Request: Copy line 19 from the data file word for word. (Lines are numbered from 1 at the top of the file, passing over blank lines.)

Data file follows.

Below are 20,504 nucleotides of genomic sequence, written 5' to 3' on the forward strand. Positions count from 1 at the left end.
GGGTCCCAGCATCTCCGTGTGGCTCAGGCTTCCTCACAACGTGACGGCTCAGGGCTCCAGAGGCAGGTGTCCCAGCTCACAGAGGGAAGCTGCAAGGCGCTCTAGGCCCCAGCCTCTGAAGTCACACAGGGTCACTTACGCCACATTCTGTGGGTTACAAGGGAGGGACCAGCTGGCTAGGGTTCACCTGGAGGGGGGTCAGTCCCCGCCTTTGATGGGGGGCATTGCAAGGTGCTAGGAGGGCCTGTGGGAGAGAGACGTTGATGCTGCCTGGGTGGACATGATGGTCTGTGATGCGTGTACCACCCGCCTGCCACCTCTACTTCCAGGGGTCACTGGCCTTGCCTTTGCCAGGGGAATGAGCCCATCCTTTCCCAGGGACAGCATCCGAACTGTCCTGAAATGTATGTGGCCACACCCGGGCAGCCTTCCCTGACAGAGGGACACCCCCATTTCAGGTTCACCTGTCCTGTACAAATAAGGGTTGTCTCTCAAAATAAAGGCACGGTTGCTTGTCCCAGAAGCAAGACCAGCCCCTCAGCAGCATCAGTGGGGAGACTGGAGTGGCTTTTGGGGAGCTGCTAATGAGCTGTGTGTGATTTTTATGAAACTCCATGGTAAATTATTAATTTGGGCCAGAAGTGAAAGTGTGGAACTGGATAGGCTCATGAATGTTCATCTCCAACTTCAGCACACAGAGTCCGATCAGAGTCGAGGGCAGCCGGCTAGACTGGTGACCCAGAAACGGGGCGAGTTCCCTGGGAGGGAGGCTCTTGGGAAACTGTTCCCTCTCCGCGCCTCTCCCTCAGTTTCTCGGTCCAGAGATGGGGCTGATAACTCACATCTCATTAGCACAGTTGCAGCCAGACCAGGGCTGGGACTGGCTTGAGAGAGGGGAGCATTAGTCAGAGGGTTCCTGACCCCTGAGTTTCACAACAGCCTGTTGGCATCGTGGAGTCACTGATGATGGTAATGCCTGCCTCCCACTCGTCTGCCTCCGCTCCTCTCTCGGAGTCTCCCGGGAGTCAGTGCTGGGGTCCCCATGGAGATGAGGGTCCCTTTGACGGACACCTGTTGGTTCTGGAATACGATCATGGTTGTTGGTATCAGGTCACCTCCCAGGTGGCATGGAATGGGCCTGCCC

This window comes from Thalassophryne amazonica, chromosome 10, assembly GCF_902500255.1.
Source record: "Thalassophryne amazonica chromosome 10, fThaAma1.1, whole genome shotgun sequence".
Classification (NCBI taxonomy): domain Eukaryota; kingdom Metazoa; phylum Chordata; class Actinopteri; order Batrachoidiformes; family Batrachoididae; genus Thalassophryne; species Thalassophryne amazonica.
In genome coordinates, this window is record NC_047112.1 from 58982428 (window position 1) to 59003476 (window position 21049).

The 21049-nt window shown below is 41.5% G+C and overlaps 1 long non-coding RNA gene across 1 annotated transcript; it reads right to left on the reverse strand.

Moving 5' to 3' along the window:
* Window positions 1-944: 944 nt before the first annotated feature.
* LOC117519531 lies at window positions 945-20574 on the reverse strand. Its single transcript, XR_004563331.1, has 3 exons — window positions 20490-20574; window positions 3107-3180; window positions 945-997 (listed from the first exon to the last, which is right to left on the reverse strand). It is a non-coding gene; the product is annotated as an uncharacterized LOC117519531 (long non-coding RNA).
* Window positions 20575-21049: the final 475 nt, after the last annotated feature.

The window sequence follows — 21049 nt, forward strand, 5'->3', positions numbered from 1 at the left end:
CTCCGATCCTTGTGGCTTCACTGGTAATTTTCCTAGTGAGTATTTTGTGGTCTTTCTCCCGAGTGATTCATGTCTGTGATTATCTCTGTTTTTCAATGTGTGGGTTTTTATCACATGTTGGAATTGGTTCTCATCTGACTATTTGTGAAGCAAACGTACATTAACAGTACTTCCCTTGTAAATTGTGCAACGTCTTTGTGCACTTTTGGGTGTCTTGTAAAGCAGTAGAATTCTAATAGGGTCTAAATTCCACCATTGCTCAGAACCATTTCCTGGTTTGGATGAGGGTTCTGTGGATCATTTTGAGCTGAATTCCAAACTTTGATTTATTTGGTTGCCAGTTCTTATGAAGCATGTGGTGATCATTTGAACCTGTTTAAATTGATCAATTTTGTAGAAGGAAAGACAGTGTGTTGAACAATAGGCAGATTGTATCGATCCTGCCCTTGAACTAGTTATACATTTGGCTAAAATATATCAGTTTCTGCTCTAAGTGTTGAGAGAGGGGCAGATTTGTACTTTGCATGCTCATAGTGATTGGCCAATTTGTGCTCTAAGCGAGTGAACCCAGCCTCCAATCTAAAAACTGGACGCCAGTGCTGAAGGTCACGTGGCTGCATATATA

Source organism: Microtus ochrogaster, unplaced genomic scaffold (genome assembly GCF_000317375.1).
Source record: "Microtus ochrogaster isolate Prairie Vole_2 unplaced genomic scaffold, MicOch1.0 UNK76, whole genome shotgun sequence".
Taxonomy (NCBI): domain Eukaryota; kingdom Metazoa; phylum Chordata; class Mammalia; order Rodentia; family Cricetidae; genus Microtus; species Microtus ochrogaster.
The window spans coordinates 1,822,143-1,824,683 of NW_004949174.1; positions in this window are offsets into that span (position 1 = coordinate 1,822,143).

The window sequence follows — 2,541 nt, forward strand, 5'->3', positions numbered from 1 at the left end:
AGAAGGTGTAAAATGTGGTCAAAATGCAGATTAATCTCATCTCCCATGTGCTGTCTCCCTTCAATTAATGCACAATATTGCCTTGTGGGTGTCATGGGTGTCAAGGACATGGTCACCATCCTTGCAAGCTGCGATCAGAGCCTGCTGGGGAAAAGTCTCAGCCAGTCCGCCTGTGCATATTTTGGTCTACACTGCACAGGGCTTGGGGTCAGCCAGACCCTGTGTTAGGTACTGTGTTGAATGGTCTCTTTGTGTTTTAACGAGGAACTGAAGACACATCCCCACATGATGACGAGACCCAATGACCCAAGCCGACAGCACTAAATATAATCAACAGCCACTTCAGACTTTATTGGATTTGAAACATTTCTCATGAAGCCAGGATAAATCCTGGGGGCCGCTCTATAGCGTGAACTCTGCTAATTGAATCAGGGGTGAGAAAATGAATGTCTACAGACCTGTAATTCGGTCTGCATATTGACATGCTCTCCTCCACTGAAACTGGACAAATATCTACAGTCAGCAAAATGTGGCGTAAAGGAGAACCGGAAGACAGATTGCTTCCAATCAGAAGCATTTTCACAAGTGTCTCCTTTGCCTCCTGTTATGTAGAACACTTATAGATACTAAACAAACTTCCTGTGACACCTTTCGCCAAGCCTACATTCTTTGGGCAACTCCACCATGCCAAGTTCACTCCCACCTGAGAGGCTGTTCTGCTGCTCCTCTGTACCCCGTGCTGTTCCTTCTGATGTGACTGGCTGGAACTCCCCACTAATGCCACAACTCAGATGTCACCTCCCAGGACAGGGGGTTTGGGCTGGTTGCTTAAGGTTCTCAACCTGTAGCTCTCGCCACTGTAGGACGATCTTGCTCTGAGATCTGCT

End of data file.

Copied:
AGAAGGTGTAAAATGTGGTCAAAATGCAGATTAATCTCATCTCCCATGTGCTGTCTCCCTTCAATTAATGCACAATATTGCCTTGTGGGTGTCATGGGTGTCAAGGACATGGTCACCATCCTTGCAAGCTGCGATCAGAGCCTGCTGGGGAAAAGTCTCAGCCAGTCCGCCTGTGCATATTTTGGTCTACACTGCACAGGGCTTGGGGTCAGCCAGACCCTGTGTTAGGTACTGTGTTGAATGGTCTCTTTGTGTTTTAACGAGGAACTGAAGACACATCCCCACATGATGACGAGACCCAATGACCCAAGCCGACAGCACTAAATATAATCAACAGCCACTTCAGACTTTATTGGATTTGAAACATTTCTCATGAAGCCAGGATAAATCCTGGGGGCCGCTCTATAGCGTGAACTCTGCTAATTGAATCAGGGGTGAGAAAATGAATGTCTACAGACCTGTAATTCGGTCTGCATATTGACATGCTCTCCTCCACTGAAACTGGACAAATATCTACAGTCAGCAAAATGTGGCGTAAAGGAGAACCGGAAGACAGATTGCTTCCAATCAGAAGCATTTTCACAAGTGTCTCCTTTGCCTCCTGTTATGTAGAACACTTATAGATACTAAACAAACTTCCTGTGACACCTTTCGCCAAGCCTACATTCTTTGGGCAACTCCACCATGCCAAGTTCACTCCCACCTGAGAGGCTGTTCTGCTGCTCCTCTGTACCCCGTGCTGTTCCTTCTGATGTGACTGGCTGGAACTCCCCACTAATGCCACAACTCAGATGTCACCTCCCAGGACAGGGGGTTTGGGCTGGTTGCTTAAGGTTCTCAACCTGTAGCTCTCGCCACTGTAGGACGATCTTGCTCTGAGATCTGCT